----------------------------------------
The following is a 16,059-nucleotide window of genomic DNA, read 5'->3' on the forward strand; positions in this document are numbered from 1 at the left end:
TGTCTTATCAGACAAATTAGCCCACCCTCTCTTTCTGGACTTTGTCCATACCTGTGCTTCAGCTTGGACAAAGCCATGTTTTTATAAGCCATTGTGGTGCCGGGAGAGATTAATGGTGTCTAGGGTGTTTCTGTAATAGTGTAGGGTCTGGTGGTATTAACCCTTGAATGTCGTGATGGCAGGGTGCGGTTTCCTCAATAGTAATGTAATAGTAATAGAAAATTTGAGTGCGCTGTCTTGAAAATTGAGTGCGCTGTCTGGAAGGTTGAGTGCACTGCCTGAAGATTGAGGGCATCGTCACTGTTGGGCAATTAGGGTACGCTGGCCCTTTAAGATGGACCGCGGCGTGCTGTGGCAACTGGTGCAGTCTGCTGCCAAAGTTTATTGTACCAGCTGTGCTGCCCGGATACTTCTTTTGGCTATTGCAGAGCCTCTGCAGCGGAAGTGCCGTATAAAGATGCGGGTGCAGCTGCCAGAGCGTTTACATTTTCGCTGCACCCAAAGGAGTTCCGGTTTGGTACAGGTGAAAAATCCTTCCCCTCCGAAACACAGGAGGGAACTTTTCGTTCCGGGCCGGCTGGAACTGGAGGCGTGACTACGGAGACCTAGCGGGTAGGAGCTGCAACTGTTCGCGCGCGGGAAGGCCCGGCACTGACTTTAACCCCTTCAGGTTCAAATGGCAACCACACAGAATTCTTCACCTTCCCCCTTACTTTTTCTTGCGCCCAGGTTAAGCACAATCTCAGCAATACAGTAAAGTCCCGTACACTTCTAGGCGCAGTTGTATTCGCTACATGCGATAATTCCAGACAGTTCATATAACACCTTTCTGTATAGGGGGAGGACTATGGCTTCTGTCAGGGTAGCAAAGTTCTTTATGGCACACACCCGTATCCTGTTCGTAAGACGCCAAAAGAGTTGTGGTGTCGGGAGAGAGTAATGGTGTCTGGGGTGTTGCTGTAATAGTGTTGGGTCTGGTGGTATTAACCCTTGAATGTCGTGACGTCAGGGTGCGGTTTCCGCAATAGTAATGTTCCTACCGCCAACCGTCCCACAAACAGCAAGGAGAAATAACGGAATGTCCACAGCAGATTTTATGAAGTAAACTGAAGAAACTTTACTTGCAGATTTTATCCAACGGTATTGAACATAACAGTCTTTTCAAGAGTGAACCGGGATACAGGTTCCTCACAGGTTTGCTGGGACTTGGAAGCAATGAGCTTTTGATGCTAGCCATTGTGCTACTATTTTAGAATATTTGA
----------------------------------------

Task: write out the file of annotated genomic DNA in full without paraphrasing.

The following is a 16,059-nucleotide window of genomic DNA, read 5'->3' on the forward strand; positions in this document are numbered from 1 at the left end:
TGTCTTATCAGACAAATTAGCCCACCCTCTCTTTCTGGACTTTGTCCATACCTGTGCTTCAGCTTGGACAAAGCCATGTTTTTATAAGCCATTGTGGTGCCGGGAGAGATTAATGGTGTCTAGGGTGTTTCTGTAATAGTGTAGGGTCTGGTGGTATTAACCCTTGAATGTCGTGATGGCAGGGTGCGGTTTCCTCAATAGTAATGTAATAGTAATAGAAAATTTGAGTGCGCTGTCTTGAAAATTGAGTGCGCTGTCTGGAAGGTTGAGTGCACTGCCTGAAGATTGAGGGCATCGTCACTGTTGGGCAATTAGGGTACGCTGGCCCTTTAAGATGGACCGCGGCGTGCTGTGGCAACTGGTGCAGTCTGCTGCCAAAGTTTATTGTACCAGCTGTGCTGCCCGGATACTTCTTTTGGCTATTGCAGAGCCTCTGCAGCGGAAGTGCCGTATAAAGATGCGGGTGCAGCTGCCAGAGCGTTTACATTTTCGCTGCACCCAAAGGAGTTCCGGTTTGGTACAGGTGAAAAATCCTTCCCCTCCGAAACACAGGAGGGAACTTTTCGTTCCGGGCCGGCTGGAACTGGAGGCGTGACTACGGAGACCTAGCGGGTAGGAGCTGCAACTGTTCGCGCGCGGGAAGGCCCGGCACTGACTTTAACCCCTTCAGGTTCAAATGGCAACCACACAGAATTCTTCACCTTCCCCCTTACTTTTTCTTGCGCCCAGGTTAAGCACAATCTCAGCAATACAGTAAAGTCCCGTACACTTCTAGGCGCAGTTGTATTCGCTACATGCGATAATTCCAGACAGTTCATATAACACCTTTCTGTATAGGGGGAGGACTATGGCTTCTGTCAGGGTAGCAAAGTTCTTTATGGCACACACCCGTATCCTGTTCGTAAGACGCCAAAAGAGTTGTGGTGTCGGGAGAGAGTAATGGTGTCTGGGGTGTTGCTGTAATAGTGTTGGGTCTGGTGGTATTAACCCTTGAATGTCGTGACGTCAGGGTGCGGTTTCCGCAATAGTAATGTTCCTACCGCCAACCGTCCCACAAACAGCAAGGAGAAATAACGGAATGTCCACAGCAGATTTTATGAAGTAAACTGAAGAAACTTTACTTGCAGATTTTATCCAACGGTATTGAACATAACAGTCTTTTCAAGAGTGAACCGGGATACAGGTTCCTCACAGGTTTGCTGGGACTTGGAAGCAATGAGCTTTTGATGCTAGCCATTGTGCTACTATTTTAGAATATTTGA